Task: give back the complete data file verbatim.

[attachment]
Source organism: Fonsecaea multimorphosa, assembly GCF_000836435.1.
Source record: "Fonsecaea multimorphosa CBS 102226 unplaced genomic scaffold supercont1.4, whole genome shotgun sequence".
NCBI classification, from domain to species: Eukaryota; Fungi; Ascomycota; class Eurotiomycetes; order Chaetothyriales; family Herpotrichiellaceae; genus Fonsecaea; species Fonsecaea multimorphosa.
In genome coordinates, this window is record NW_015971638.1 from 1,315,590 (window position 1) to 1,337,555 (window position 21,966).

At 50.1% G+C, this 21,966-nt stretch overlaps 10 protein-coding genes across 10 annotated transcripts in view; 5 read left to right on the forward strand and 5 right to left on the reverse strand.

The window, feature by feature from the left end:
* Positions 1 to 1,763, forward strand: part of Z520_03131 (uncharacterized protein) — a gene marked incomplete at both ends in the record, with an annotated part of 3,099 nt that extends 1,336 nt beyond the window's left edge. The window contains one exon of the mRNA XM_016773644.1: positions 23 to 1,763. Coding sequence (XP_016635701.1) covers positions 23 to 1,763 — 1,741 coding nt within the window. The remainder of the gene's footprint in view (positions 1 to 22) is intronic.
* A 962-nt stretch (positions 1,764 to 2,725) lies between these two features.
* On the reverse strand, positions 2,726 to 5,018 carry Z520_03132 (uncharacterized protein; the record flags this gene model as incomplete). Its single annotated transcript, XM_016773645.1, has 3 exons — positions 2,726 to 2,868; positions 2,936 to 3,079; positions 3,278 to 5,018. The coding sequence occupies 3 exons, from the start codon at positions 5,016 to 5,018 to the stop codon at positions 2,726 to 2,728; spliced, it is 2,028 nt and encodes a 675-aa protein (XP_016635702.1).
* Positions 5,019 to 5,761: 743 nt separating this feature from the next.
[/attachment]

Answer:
Source organism: Fonsecaea multimorphosa, assembly GCF_000836435.1.
Source record: "Fonsecaea multimorphosa CBS 102226 unplaced genomic scaffold supercont1.4, whole genome shotgun sequence".
NCBI classification, from domain to species: Eukaryota; Fungi; Ascomycota; class Eurotiomycetes; order Chaetothyriales; family Herpotrichiellaceae; genus Fonsecaea; species Fonsecaea multimorphosa.
In genome coordinates, this window is record NW_015971638.1 from 1,315,590 (window position 1) to 1,337,555 (window position 21,966).

At 50.1% G+C, this 21,966-nt stretch overlaps 10 protein-coding genes across 10 annotated transcripts in view; 5 read left to right on the forward strand and 5 right to left on the reverse strand.

The window, feature by feature from the left end:
* Positions 1 to 1,763, forward strand: part of Z520_03131 (uncharacterized protein) — a gene marked incomplete at both ends in the record, with an annotated part of 3,099 nt that extends 1,336 nt beyond the window's left edge. The window contains one exon of the mRNA XM_016773644.1: positions 23 to 1,763. Coding sequence (XP_016635701.1) covers positions 23 to 1,763 — 1,741 coding nt within the window. The remainder of the gene's footprint in view (positions 1 to 22) is intronic.
* A 962-nt stretch (positions 1,764 to 2,725) lies between these two features.
* On the reverse strand, positions 2,726 to 5,018 carry Z520_03132 (uncharacterized protein; the record flags this gene model as incomplete). Its single annotated transcript, XM_016773645.1, has 3 exons — positions 2,726 to 2,868; positions 2,936 to 3,079; positions 3,278 to 5,018. The coding sequence occupies 3 exons, from the start codon at positions 5,016 to 5,018 to the stop codon at positions 2,726 to 2,728; spliced, it is 2,028 nt and encodes a 675-aa protein (XP_016635702.1).
* Positions 5,019 to 5,761: 743 nt separating this feature from the next.